In the case of heat exhaustion the dog’s temperature could go up quickly to over 104 to 105. This signals the danger of heat stroke, which could be fatal. Before loading the dog into a potentially hot car and speeding off to the veterinarian immediate action should be taken. This involves getting the dog cooled down quickly while at the same time not shocking the dogs system. This is best done by putting cool water on his belly (not his back) which is where his vital organs are located. Get an ice pack or a zip lock bag with ice in it and apply it to his belly. Get him into the coolest spot you can find (air-conditioned room or if outside under a shade tree) and begin to work on getting his temperature down. You will know this is happening when his tongue begins to slide back into his mouth a little as he breathes. When a dog has heat exhaustion he often will throw up his food. This is the bodies attempt to rid him of any extra baggage that will limit the body from cooling. Do not give him water right away as he will probably throw this up also. 
Wait until he starts to stabilize and then offer him a short cool drink.

If you need to rush him to the veterinarian make sure that the car is cooled down prior to putting him inside. 
A dog who is stabilizing could be put back into distress when loaded into a hot vehicle. Make sure that someone rides with him who can apply the ice pack to his belly in route to the hospital. This may not be necessary unless you cannot manage to bring his temperature down by the aforementioned methods. You don’t want to further shock the dogs system by throwing him into a cold pool or lake. You can walk him in to where his belly is cooled but do not throw him in as this could create shock that could cause a heart attack or further stress.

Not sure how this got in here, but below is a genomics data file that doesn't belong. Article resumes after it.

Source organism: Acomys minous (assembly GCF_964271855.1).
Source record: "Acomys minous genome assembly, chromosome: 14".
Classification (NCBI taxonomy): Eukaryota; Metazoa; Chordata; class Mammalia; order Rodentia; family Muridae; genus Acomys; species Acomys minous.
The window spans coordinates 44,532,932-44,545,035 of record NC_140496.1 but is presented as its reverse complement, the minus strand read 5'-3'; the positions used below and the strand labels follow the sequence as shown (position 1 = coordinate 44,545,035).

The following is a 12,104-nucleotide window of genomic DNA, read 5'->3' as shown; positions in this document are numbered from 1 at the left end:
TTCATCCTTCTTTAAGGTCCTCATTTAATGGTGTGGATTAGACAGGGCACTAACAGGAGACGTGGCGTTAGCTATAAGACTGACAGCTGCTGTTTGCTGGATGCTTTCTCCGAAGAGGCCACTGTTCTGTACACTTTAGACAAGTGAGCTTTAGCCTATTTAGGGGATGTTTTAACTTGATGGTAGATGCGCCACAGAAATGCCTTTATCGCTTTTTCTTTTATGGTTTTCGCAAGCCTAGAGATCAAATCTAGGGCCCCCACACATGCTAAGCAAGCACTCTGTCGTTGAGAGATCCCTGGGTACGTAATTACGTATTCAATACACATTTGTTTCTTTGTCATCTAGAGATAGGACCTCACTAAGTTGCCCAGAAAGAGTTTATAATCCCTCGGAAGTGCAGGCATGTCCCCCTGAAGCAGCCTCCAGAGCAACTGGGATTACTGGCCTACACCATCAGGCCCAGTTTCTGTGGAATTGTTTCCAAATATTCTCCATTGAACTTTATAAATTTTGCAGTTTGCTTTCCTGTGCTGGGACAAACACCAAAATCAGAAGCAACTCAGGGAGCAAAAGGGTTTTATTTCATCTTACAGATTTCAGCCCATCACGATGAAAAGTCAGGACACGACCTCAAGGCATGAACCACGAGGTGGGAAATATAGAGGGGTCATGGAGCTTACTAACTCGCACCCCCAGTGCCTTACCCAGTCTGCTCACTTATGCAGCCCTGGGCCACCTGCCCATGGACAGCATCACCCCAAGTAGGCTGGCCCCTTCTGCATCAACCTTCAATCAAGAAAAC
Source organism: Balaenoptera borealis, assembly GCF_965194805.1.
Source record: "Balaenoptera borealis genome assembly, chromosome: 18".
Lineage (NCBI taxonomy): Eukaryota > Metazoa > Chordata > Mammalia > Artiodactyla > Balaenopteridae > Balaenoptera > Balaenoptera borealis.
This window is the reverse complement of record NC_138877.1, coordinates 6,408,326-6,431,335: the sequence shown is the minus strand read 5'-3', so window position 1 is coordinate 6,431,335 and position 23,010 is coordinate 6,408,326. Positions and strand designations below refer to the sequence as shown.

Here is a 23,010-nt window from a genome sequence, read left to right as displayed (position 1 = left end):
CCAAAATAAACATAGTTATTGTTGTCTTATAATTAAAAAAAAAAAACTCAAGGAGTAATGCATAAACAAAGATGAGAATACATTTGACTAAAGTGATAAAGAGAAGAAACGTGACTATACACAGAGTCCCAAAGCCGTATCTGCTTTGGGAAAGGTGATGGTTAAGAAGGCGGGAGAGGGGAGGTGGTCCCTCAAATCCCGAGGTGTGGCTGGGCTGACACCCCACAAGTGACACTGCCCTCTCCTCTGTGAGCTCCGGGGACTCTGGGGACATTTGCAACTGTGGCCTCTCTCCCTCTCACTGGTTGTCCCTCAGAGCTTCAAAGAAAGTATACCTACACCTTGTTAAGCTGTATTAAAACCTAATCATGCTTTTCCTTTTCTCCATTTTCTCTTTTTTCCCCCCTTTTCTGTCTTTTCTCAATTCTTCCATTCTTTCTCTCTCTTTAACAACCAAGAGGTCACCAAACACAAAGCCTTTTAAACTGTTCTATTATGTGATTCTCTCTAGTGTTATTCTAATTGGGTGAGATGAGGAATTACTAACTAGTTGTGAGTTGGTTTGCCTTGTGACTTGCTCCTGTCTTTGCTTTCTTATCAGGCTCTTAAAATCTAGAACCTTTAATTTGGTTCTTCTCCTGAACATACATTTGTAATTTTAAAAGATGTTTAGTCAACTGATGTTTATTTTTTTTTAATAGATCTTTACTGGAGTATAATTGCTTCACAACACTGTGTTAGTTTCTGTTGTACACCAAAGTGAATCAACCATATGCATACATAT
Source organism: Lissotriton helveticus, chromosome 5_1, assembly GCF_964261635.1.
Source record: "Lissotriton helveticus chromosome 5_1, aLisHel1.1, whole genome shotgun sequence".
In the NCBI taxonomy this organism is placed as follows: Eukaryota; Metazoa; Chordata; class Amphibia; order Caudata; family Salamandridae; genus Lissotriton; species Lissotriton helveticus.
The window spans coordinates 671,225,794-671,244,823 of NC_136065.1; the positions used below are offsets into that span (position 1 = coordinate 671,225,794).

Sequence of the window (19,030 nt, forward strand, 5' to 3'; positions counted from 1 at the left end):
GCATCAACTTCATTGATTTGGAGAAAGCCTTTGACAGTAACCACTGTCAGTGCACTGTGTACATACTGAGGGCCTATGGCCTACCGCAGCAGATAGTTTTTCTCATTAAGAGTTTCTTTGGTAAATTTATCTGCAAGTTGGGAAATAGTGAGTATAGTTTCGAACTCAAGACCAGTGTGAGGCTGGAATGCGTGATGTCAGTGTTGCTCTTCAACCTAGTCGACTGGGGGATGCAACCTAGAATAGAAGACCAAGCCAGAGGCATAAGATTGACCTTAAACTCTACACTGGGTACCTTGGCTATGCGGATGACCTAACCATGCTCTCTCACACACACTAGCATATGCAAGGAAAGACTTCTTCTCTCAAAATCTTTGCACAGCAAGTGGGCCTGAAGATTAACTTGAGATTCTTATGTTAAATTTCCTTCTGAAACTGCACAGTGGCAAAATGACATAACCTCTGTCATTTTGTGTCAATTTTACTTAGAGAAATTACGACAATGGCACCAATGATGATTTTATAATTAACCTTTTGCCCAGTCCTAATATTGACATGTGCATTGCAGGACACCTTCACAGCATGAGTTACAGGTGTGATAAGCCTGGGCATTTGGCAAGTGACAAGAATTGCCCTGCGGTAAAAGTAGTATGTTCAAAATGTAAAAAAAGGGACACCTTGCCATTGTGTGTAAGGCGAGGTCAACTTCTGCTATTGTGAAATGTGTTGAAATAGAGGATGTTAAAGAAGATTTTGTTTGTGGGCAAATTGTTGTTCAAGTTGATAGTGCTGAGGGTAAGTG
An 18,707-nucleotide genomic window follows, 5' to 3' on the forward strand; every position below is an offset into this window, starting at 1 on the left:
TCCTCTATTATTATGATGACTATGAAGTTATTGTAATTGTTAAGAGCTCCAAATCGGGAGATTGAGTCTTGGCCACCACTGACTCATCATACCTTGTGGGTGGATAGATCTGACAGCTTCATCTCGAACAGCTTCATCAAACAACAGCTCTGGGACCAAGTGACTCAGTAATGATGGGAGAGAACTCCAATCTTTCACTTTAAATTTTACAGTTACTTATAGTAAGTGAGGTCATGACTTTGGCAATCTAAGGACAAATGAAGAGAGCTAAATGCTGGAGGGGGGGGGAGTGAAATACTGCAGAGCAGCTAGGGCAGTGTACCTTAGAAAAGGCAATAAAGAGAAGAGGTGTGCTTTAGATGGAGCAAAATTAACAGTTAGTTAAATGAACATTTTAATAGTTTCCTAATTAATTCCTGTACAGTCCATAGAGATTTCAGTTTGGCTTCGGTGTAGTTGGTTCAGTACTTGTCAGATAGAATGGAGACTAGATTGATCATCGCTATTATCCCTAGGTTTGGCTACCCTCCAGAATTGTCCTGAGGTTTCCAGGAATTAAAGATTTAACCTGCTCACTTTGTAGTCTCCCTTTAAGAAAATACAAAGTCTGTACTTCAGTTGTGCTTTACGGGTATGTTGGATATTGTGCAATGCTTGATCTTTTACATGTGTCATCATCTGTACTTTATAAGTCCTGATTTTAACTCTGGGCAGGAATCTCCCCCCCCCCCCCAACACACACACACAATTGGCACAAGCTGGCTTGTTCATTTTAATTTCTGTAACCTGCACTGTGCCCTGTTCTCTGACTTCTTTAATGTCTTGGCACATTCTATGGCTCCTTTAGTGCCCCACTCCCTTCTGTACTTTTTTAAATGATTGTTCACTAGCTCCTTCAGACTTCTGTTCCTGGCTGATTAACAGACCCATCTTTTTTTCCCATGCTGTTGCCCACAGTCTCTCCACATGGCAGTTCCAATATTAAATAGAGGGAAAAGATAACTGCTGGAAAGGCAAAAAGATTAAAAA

Whether or not your dog is prone to heat exhaustion has everything to do with his individual body makeup. Some dogs like people are better at cooling themselves than others. This could be due to body type, coat color, coat type, or being overweight, or due to physical malady. Paying attention to your dogs’ individual makeup is very important.

Ideas for keeping your dog cool and safe in the summer are many:

1. Provide adequate availability of cool fresh water that is kept in shaded areas.